Wednesday 8th February 2017
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New Zealand has been ranked worst in a global survey for depreciation in cars, with a 54 percent slump in value after just 56,000 kilometres beating the UK and the US, while cars in China have the smallest drop in value.
The survey by Carspring, an online vehicle trading site based in the UK, showed that not only do cars lose their value fastest in New Zealand but the country ranks well down the field in terms of the affordability of used cars, at 19th. The US is the cheapest place to buy a used car followed by the UK and Russia, while Singapore ranks as the most expensive. Carspring, launched as a start-up in 2015, didn't provide an explanation other than to note that taxes, tariffs and currency valuations play a part.
But the national body of car dealers, the Motor Trade Association, says factors that affect New Zealand car values include the large volumes of used imports on the market and the tendency for new vehicles to sell below their list price.
"New Zealand is somewhat unique amongst developed markets in that we have a two-tiered tiered market structure with new vehicles entering our fleet, as well as used imports," said Tony Everett, the MTA's dealer services and mediation manager. "After many years of considerably higher volumes of used vehicles than new, used imports now make up the larger share of our national fleet. Used imports can be accessed and shipped to NZ and still be a marketable proposition – in effect they are already heavily discounted at their source".
The Carspring survey covered 40 countries, including "the majority of the largest car producing nations, plus other countries of automotive interest, whilst brands were selected based on global popularity," it said. But it has some quirks. There is no mention of Honda, Mitsubishi or Nissan and Toyota only rates a mention for pick-ups and hybrid vehicles. Japan is included in the survey, though, ranking 12th in terms of the most affordable country to buy a used car.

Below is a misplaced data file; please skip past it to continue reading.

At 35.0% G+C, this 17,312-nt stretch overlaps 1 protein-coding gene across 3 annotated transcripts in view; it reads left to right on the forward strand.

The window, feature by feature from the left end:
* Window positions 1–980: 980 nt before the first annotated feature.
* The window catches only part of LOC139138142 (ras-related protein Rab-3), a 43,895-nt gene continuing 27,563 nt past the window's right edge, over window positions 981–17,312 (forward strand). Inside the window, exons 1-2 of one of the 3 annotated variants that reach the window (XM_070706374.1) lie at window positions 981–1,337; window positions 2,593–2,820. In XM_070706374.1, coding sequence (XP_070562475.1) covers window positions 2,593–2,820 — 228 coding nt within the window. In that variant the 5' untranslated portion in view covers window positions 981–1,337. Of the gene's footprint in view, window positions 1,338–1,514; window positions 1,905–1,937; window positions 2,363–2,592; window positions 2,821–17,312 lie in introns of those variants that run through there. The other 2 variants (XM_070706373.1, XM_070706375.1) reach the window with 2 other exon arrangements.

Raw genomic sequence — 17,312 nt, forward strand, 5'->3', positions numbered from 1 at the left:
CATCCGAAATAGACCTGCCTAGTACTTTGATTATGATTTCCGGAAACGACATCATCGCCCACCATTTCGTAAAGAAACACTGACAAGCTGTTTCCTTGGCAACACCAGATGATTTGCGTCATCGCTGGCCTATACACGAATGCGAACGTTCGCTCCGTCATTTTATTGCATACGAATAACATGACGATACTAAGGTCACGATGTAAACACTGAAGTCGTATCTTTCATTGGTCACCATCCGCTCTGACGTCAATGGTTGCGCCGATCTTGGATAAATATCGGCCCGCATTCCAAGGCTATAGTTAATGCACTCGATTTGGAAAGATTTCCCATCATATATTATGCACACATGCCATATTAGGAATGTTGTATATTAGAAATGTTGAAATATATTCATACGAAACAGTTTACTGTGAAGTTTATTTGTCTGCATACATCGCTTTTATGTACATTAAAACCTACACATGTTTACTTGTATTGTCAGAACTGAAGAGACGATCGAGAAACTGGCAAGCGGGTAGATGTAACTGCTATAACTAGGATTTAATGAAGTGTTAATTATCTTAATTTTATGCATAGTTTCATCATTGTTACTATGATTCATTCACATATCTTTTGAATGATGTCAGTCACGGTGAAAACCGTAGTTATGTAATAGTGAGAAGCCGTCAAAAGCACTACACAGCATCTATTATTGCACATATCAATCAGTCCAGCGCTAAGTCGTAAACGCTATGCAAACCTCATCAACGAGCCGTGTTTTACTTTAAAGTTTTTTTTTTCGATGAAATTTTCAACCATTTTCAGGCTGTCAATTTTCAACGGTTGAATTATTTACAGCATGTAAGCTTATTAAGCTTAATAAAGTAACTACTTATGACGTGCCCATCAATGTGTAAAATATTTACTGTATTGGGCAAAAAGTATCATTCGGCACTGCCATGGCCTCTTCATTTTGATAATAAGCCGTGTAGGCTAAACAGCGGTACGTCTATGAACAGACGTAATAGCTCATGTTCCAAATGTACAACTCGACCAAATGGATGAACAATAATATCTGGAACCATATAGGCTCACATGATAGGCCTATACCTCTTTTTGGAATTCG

Australia ranks better than New Zealand for depreciation, with a drop of 45 percent in a car's value after 56,000 km but in terms of the affordability of used cars is only one notch above New Zealand at 18th.
If cars are a dud investment in terms of capital gain in New Zealand, that hasn't deterred Kiwis from buying. New Zealand new vehicle sales hit a record in January, signalling no imminent slowdown from three straight years of record sales. Registrations of new vehicles jumped 16 percent to 13,823 in January from the year-earlier month, the highest level ever recorded for the month, according to the Motor Industry Association. Toyota was the overall market leader for the month, with a 17 percent market share, followed by Holden with 13 percent and Ford with 11 percent.
The MTA's Everett said assessing depreciation can be problematic in New Zealand because sales of new vehicles "are often well below the so-called ‘list price’."
"This is not unique to NZ, but does mean a considerable discount is applied to start with which can serve to add to the ‘perceived’ new vehicle depreciation," he said. "The majority of new vehicles sold in New Zealand are to business and fleet buyers, so discounts can be significant. Recall, it is not unusual to see promotions offering up over $10,000 discount on selected models during periods like the agricultural Fieldays event, and other occasions."
Some segments of the market held their value better than others, such as diesel SUVs and utes, he said.
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